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REU Spotlight on Georgia Tech by Emily Zhang

The mathematics REU program at the Georgia Institute of Technology is an eight-week research program for undergraduates. It is a pretty big program, usually with around 30 students and 10 mentors who are Georgia Tech professors. Undergraduate students are admitted into specific research groups, each led by a mentor or pair of mentors, with 1 to 6 students per group. The groups have different research focuses, such as braids, dynamical systems, optimization algorithms, and many other topics. Students in the program usually spend the most time with the other students in their groups, and the dynamics of every group is very different. Some groups meet up every morning to solve problems together while my group broke up into pairs in the first week and we met as a group once a week for the rest of the summer to touch bases. The direction and style of the research also heavily depends on the mentor and group.

Most of the students lived on campus in the North Avenue East Apartments during the program, and some students opted for cheaper options that were a bit farther from campus. I roomed with three other girls from the REU, and I really enjoyed getting a chance to become closer to some of the students that were not in my group. On weekends, small groups of students would meet up and take the Stinger Bus to Atlantic Station, a commercial area that we often went to for groceries and dining. The apartments were around a ten-minute walk from the math department, where we met with our mentors and had classes and talks. There is a student center right across from the math department with very nice classrooms and meeting rooms; this is where most students spent most of their time on workdays.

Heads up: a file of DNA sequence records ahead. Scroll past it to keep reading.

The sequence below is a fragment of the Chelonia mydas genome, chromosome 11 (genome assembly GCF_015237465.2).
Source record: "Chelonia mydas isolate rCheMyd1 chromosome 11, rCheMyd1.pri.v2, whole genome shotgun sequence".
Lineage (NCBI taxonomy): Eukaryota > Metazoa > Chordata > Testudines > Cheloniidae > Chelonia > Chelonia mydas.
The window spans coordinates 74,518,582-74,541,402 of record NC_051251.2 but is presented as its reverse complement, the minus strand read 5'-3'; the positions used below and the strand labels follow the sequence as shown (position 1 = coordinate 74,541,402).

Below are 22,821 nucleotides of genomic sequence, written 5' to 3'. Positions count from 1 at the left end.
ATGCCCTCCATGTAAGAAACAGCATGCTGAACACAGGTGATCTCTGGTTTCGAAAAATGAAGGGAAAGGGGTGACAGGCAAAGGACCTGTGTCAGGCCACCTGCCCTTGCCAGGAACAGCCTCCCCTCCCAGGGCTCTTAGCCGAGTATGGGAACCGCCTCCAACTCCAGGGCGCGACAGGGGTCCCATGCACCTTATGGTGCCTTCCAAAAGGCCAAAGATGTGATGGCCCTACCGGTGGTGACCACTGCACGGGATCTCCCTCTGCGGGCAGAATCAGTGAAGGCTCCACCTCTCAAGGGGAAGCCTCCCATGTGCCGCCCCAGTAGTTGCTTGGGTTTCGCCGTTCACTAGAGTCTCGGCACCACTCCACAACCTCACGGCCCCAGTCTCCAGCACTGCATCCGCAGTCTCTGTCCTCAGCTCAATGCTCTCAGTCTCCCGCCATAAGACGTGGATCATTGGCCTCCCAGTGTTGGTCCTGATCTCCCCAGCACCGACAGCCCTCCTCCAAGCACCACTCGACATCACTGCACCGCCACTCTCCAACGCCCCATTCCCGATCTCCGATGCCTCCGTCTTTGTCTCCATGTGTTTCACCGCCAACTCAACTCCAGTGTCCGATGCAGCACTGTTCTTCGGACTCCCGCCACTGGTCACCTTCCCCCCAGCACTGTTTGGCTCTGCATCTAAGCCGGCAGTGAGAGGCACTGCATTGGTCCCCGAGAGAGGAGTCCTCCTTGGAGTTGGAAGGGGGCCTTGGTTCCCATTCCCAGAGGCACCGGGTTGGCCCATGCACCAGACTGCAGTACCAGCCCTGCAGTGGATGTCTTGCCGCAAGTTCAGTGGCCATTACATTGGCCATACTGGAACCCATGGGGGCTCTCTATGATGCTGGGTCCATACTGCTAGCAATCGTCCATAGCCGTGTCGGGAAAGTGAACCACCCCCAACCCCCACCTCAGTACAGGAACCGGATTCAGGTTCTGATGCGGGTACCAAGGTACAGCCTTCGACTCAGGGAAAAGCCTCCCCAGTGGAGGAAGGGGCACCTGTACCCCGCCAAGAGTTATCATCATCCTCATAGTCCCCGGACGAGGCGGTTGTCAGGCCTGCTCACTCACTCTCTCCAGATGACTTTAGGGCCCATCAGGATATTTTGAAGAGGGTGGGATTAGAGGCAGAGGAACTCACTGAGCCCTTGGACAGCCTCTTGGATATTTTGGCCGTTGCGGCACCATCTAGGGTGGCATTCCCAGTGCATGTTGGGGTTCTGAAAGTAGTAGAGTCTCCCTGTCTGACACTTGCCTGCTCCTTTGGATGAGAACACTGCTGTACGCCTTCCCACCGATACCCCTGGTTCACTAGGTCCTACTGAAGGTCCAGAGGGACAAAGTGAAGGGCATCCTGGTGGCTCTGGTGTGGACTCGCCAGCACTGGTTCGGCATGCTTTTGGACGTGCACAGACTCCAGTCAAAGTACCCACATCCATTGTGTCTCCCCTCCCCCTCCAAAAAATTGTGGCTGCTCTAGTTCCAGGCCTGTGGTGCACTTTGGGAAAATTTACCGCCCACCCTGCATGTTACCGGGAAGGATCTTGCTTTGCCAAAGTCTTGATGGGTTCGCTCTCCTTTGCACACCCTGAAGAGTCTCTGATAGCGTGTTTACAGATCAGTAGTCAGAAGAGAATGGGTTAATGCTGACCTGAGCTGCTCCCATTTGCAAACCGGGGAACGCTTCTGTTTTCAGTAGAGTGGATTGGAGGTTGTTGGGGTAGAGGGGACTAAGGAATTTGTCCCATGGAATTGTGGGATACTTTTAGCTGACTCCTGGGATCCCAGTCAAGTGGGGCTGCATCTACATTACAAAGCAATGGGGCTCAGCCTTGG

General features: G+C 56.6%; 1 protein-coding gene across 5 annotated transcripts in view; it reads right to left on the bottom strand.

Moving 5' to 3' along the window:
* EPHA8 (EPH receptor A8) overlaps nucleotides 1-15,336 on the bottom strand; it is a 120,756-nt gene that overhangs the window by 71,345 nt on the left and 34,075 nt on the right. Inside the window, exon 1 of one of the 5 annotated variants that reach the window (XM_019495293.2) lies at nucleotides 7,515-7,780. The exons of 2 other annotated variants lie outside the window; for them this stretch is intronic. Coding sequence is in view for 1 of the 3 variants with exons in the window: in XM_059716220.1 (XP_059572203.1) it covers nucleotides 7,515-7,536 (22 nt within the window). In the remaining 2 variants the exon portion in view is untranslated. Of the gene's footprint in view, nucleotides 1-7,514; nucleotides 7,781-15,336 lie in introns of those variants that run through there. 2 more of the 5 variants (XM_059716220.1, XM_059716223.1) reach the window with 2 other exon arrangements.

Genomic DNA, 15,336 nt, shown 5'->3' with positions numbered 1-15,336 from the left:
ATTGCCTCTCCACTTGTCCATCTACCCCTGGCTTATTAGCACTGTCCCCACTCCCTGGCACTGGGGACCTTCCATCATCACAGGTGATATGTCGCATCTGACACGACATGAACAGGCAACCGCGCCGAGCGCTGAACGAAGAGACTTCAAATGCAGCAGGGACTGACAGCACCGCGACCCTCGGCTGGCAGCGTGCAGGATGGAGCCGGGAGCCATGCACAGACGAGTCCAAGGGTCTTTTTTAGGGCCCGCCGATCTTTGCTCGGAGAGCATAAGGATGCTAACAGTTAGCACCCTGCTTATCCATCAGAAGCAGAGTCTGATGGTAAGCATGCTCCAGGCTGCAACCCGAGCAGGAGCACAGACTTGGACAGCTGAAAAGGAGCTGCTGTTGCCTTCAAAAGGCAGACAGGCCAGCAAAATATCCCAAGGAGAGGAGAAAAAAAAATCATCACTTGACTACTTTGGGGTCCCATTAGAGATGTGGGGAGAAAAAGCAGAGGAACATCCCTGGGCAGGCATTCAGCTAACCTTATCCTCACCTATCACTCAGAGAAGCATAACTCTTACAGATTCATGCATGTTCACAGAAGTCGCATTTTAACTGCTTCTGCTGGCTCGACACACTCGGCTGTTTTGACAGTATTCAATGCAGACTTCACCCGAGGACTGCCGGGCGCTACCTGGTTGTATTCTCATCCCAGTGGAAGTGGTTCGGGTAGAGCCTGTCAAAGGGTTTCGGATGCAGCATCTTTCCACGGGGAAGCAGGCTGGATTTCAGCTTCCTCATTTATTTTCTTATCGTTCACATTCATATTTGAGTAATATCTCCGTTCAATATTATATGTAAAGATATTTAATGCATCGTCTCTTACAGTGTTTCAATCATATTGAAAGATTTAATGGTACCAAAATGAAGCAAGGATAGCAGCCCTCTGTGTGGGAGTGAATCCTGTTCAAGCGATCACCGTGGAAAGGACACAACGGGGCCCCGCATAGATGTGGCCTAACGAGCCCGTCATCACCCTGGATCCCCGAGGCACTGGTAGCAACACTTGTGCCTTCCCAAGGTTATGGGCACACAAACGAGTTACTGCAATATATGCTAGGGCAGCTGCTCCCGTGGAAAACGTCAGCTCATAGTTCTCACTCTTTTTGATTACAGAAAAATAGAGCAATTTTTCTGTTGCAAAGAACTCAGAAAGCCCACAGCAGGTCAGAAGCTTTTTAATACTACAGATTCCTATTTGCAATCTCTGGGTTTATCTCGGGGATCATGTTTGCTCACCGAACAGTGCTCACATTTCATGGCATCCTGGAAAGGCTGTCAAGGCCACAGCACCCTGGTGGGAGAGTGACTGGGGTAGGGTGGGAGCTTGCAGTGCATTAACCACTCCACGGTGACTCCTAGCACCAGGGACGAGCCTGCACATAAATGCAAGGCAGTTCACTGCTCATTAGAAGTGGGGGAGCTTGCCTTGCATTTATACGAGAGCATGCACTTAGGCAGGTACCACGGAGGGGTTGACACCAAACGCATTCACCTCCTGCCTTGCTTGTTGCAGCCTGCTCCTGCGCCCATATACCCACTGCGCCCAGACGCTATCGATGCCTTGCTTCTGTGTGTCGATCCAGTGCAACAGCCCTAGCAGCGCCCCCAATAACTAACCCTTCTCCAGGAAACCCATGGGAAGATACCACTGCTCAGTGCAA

There were some weekly activities that involved all of the REU students. Every week, we had a Teatime, where we would chat with all of the students and mentors over some tea and cookies. We also went out for dinner together on Fridays, and sometimes a few mentors would show up to these dinners as well. Additionally, one mentor offered to teach us algebraic geometry basics twice a week and there were also some weekly afternoon talks that we all attended. Towards the end of the program, there was a panel discussion on graduate school and fellowship applications, which I found to be very informative.

The program concluded with a poster session, where all of the students got a chance to talk to each other about their work. Additionally, many students from this REU attended the Young Mathematicians Conference at the Ohio State University in late-August of that same summer. There, some of us gave poster presentations and some of us gave talks on our work at Georgia Tech. It was great to see my friends from the REU again and also learn about math that other undergraduates have been doing.

Learn more about Georgia Tech's Mathematics REU Program here: